"A child's learning is the funtion more of the characteristics of his classmates than those of the teacher." James Coleman, 1972

Thursday, November 03, 2011

Heritage Foundation and AEI Issue Report Exposing Dumb, Fatcat Teachers

When I heard that the American Enterprise Institute and the Heritage Foundation were about to release a report by two of their PhD staffers, I thought, here we go again. After all, it was just a few days ago that the Feds released data showing the income of the top 1 percent went up 275% from 1979 to 2007.  Were AEI and HF about to pile on just when the 1%ers are coming under such increasing hostility and ridicule?  How much can our job creators take, after all!  We could lose them to Switzerland or Monaco if we're not careful.
 
I was relieved to realize yesterday that AEI and HF have tag-teamed to slam to the mat the real culprits in the scandalous out-of-control salary story: teachers.  That's right--under-worked and overpaid fatcat teachers, with health insurance and retirement plans and teacher rooms, and desks.  You name it--teachers have it.

In forcing us Americans to face the truth about the undeserved wealth and unearned privileges we have bestowed upon the parasitic and cognitively-deficient teacher bigshots, AEI and Heritage have also exposed, too, our former president, George Bush, for the socialist that he truly was.  It was Bush who whined in 2003 that "salaries are too low. We all know that . . . we need to figure out a way to pay teachers more."

Thank you, AEI and Heritage Foundation for your fearless effort to identify those who are wrecking our economy and our democracy. Power to (a few of) the People!

From NPR:
The American Enterprise Institute, a conservative think thank in Washington, D.C., is causing waves with a study (pdf) it released today that found teachers are overcompensated in comparison to "similarly educated and experienced private-sector workers."

The organization said it took a "comprehensive" look at teacher's salaries and tried to take into account what it says are unique areas of compensation for teachers, including generous pension plans and better job security.
The bottom line? Teacher's compensation, the American Enterprise Institute writes, is 52 percent above market rates and costs government "$120 billion annually in excessive labor costs." Here's a bit of the reasoning behind those figures:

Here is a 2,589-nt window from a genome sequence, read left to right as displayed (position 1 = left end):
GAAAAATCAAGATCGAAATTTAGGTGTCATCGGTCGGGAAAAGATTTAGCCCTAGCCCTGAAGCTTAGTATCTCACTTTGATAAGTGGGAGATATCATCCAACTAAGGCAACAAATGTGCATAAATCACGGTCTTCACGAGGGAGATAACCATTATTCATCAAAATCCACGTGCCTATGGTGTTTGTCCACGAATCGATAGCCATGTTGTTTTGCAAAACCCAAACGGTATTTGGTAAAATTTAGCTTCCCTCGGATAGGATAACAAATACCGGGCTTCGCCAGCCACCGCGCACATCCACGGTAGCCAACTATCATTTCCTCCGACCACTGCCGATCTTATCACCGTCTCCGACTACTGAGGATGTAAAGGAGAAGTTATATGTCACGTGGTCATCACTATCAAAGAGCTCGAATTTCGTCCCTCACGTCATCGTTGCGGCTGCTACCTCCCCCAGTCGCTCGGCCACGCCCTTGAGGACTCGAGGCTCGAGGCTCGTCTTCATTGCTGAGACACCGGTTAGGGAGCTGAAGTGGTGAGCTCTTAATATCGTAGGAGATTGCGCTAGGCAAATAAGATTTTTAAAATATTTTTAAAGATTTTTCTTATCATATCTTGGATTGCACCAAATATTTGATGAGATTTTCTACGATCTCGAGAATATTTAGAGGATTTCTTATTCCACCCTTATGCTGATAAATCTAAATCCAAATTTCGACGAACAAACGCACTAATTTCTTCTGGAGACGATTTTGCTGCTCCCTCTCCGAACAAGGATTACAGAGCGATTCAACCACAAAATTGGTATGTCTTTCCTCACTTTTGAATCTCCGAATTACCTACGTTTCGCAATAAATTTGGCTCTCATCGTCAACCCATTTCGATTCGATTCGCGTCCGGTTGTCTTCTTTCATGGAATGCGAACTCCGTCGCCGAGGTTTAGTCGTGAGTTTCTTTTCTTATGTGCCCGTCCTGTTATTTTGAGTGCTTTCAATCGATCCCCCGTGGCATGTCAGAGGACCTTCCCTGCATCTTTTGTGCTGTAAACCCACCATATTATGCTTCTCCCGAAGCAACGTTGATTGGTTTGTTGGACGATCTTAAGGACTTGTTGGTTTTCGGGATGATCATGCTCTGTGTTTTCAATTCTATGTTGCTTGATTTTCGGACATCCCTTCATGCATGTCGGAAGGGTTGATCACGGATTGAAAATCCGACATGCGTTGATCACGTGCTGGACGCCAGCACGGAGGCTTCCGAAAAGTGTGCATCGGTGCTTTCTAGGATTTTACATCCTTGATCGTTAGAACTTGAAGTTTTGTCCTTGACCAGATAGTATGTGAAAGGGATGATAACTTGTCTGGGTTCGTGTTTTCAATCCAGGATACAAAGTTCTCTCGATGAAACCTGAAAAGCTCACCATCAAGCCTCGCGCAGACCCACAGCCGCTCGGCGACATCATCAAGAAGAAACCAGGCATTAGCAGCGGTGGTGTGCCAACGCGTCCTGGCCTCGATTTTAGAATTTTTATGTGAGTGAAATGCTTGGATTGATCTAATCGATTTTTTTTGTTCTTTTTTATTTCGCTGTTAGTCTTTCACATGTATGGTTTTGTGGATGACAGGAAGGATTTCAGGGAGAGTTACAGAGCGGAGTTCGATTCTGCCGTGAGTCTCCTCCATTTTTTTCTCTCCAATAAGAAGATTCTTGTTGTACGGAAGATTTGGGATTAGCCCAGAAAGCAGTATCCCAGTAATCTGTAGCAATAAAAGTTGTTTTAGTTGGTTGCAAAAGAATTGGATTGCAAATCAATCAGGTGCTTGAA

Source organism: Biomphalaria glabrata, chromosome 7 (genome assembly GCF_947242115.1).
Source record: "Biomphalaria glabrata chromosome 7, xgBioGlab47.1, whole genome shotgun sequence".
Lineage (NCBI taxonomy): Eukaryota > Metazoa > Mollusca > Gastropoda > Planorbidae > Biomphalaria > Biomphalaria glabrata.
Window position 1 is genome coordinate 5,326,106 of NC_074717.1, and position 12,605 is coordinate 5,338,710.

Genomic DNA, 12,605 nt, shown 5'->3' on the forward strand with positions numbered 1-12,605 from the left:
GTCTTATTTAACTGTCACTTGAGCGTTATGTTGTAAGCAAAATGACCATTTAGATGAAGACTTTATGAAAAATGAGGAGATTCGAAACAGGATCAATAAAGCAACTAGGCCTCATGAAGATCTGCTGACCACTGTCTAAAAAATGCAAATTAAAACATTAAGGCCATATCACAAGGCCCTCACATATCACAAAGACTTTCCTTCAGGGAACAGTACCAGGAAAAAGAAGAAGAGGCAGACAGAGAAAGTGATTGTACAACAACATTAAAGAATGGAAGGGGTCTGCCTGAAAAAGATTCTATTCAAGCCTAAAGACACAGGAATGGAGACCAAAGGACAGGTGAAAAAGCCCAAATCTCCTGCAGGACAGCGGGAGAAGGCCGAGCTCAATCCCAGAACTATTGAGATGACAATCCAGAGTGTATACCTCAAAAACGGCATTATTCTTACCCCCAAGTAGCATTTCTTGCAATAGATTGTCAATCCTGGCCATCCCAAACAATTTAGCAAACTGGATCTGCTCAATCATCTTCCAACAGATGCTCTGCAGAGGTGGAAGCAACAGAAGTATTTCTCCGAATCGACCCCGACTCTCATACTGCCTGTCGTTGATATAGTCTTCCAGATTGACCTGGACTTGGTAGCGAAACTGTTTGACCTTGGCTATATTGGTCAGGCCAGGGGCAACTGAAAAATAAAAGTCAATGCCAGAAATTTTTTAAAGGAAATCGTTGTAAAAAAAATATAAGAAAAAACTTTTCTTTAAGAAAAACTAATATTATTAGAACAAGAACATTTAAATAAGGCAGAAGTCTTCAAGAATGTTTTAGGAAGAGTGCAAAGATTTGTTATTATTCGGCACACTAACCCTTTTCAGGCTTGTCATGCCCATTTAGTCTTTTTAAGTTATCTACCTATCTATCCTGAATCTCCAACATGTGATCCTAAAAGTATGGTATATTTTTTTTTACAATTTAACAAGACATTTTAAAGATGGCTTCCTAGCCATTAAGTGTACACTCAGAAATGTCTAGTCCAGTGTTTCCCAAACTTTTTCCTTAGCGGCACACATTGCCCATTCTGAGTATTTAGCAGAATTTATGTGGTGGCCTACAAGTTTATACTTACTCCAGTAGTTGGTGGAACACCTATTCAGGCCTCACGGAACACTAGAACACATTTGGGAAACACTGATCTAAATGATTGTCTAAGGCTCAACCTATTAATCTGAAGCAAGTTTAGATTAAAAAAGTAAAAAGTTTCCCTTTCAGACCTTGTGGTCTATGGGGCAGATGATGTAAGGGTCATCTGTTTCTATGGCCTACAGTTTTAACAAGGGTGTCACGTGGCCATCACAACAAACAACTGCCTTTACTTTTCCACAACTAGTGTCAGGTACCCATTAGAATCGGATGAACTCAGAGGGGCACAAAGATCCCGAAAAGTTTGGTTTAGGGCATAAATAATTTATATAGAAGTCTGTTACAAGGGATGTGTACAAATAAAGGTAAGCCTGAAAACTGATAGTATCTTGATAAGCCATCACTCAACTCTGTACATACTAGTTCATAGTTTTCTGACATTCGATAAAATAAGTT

• The wage gap between teachers and non-teachers disappears when both groups are matched on an objective measure of cognitive ability rather than on years of education.
• Public-school teachers earn higher wages than private- school teachers, even when the comparison is limited to secular schools with standard curriculums.
• Workers who switch from non-teaching jobs to teaching jobs receive a wage increase of roughly 9 percent. Teachers who change to non-teaching jobs, on the other hand, see their wages decrease by roughly 3 percent. This is the opposite of what one would expect if teachers were underpaid.
Of course, teachers' unions took issue with the study. The American Federation of Teachers, one of the largest unions in the country, put out a statement saying the report "uses misleading statistics and questionable research:"
This report contains a number of ridiculous assertions, such as arbitrarily assigning 8.6 percent as a "job security premium" teachers supposedly enjoy. This "job security premium" is pure fiction, given the 278,000 public education jobs that have been lost during this recession. There's no basis for this claim—it's simply a placeholder used to lead to AEI's conclusion. In our business, such reasoning would get a flunking grade.
The truth—backed by reputable research—is that few, if any, workers subsidize their professions like teachers. America's teachers spend hundreds of dollars per year on classroom supplies for their students and work longer hours than their peers in other nations, including late afternoons, evenings and weekends grading papers, preparing lesson plans, talking with students and their parents, and other school-related work.
Michelle Rhee, the former chancellor of the Washington, D.C. school system, who has been a nemesis of the teachers' unions, sided with them on this issue. She told Politico that "under the status quo in most school districts, good classroom teachers are not only undervalued in pay, but as professionals generally."

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